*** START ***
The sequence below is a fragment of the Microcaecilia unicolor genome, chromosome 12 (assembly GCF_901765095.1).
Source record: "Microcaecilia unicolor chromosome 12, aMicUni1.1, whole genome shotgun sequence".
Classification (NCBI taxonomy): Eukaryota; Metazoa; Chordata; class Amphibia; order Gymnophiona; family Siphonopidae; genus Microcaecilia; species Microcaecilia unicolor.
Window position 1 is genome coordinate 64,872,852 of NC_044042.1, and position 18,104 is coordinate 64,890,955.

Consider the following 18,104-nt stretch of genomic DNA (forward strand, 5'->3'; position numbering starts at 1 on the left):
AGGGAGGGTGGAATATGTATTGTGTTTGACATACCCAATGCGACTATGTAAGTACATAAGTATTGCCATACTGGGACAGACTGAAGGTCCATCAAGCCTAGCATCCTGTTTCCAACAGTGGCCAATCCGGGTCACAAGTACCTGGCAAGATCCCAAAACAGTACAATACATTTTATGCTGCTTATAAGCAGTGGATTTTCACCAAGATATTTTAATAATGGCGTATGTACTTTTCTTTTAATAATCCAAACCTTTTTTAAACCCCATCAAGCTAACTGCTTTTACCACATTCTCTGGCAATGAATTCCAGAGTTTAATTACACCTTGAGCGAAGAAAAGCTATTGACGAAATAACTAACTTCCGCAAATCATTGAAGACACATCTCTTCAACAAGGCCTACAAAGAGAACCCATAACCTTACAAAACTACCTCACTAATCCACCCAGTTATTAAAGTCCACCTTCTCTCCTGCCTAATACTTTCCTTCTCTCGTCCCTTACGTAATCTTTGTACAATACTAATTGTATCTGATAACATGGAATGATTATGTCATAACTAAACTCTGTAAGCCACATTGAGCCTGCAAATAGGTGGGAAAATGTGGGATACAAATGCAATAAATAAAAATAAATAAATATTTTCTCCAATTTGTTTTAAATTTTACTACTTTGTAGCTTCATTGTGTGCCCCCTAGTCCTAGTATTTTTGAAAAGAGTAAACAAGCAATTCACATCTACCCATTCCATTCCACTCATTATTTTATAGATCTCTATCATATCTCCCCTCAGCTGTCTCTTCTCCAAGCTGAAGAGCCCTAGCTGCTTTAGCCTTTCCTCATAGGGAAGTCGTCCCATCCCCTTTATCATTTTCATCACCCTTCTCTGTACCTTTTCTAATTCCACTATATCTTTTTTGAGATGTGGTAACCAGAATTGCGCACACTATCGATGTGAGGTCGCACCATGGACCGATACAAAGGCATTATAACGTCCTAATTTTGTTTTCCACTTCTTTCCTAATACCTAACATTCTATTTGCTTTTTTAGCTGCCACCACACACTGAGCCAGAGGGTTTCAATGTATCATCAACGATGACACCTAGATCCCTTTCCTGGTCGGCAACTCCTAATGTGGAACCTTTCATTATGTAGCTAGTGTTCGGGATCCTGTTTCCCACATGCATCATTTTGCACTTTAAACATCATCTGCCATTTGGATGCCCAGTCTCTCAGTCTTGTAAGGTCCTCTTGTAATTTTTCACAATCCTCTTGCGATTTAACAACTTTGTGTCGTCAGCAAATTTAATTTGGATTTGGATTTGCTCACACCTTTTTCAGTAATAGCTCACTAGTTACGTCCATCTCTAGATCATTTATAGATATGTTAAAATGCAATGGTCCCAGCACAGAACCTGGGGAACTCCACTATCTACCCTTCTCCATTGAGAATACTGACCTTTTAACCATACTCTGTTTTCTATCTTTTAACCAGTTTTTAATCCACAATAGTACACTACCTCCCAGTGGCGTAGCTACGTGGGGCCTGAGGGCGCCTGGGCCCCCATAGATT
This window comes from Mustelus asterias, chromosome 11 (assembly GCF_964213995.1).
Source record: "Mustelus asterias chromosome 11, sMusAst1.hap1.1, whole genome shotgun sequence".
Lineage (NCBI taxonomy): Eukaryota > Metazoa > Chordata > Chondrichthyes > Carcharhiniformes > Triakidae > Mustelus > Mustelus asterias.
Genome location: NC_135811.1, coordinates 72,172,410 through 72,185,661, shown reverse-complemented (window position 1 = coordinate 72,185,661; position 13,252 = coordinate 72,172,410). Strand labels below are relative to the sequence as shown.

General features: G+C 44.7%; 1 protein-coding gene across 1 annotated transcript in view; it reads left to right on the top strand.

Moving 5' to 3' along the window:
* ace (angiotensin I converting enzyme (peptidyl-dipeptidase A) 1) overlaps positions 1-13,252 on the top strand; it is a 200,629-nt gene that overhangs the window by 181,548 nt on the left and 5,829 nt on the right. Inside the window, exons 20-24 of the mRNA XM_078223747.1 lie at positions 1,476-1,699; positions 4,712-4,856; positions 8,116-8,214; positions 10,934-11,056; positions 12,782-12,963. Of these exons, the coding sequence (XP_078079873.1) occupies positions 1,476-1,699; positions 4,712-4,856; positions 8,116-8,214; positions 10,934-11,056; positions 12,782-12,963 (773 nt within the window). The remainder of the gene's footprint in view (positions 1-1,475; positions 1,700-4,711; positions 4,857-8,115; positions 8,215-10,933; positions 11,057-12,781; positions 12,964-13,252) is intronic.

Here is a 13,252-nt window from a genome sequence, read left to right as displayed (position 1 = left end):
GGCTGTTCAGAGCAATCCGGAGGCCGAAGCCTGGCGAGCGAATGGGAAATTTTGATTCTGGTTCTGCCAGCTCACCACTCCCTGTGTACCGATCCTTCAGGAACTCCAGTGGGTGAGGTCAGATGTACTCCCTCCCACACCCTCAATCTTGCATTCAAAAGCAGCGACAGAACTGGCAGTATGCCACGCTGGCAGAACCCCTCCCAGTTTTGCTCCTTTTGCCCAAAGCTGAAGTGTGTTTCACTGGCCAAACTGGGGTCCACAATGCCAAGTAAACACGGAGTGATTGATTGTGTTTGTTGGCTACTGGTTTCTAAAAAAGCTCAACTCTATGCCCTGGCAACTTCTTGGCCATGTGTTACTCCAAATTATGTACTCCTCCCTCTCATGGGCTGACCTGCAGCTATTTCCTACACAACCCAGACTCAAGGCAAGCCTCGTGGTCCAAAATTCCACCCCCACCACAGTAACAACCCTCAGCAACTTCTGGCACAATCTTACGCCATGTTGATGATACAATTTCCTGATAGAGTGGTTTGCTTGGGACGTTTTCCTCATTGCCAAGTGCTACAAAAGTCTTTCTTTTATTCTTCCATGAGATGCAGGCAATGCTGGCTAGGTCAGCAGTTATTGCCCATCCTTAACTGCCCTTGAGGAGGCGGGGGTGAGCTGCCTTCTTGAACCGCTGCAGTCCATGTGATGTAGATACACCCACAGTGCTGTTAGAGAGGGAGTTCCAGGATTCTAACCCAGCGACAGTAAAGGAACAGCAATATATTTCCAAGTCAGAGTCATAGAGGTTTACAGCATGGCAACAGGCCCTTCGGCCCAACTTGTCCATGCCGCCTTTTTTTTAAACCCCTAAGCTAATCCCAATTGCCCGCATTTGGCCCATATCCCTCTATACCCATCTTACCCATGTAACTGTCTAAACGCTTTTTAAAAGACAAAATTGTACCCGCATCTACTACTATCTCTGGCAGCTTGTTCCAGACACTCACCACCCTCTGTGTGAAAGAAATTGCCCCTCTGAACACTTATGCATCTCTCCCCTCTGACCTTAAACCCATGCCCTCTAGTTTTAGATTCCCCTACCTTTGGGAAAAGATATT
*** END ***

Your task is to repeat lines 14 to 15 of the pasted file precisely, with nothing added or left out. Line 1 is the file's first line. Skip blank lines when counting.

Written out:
Here is a 13,252-nt window from a genome sequence, read left to right as displayed (position 1 = left end):
GGCTGTTCAGAGCAATCCGGAGGCCGAAGCCTGGCGAGCGAATGGGAAATTTTGATTCTGGTTCTGCCAGCTCACCACTCCCTGTGTACCGATCCTTCAGGAACTCCAGTGGGTGAGGTCAGATGTACTCCCTCCCACACCCTCAATCTTGCATTCAAAAGCAGCGACAGAACTGGCAGTATGCCACGCTGGCAGAACCCCTCCCAGTTTTGCTCCTTTTGCCCAAAGCTGAAGTGTGTTTCACTGGCCAAACTGGGGTCCACAATGCCAAGTAAACACGGAGTGATTGATTGTGTTTGTTGGCTACTGGTTTCTAAAAAAGCTCAACTCTATGCCCTGGCAACTTCTTGGCCATGTGTTACTCCAAATTATGTACTCCTCCCTCTCATGGGCTGACCTGCAGCTATTTCCTACACAACCCAGACTCAAGGCAAGCCTCGTGGTCCAAAATTCCACCCCCACCACAGTAACAACCCTCAGCAACTTCTGGCACAATCTTACGCCATGTTGATGATACAATTTCCTGATAGAGTGGTTTGCTTGGGACGTTTTCCTCATTGCCAAGTGCTACAAAAGTCTTTCTTTTATTCTTCCATGAGATGCAGGCAATGCTGGCTAGGTCAGCAGTTATTGCCCATCCTTAACTGCCCTTGAGGAGGCGGGGGTGAGCTGCCTTCTTGAACCGCTGCAGTCCATGTGATGTAGATACACCCACAGTGCTGTTAGAGAGGGAGTTCCAGGATTCTAACCCAGCGACAGTAAAGGAACAGCAATATATTTCCAAGTCAGAGTCATAGAGGTTTACAGCATGGCAACAGGCCCTTCGGCCCAACTTGTCCATGCCGCCTTTTTTTTAAACCCCTAAGCTAATCCCAATTGCCCGCATTTGGCCCATATCCCTCTATACCCATCTTACCCATGTAACTGTCTAAACGCTTTTTAAAAGACAAAATTGTACCCGCATCTACTACTATCTCTGGCAGCTTGTTCCAGACACTCACCACCCTCTGTGTGAAAGAAATTGCCCCTCTGAACACTTATGCATCTCTCCCCTCTGACCTTAAACCCATGCCCTCTAGTTTTAGATTCCCCTACCTTTGGGAAAAGATATT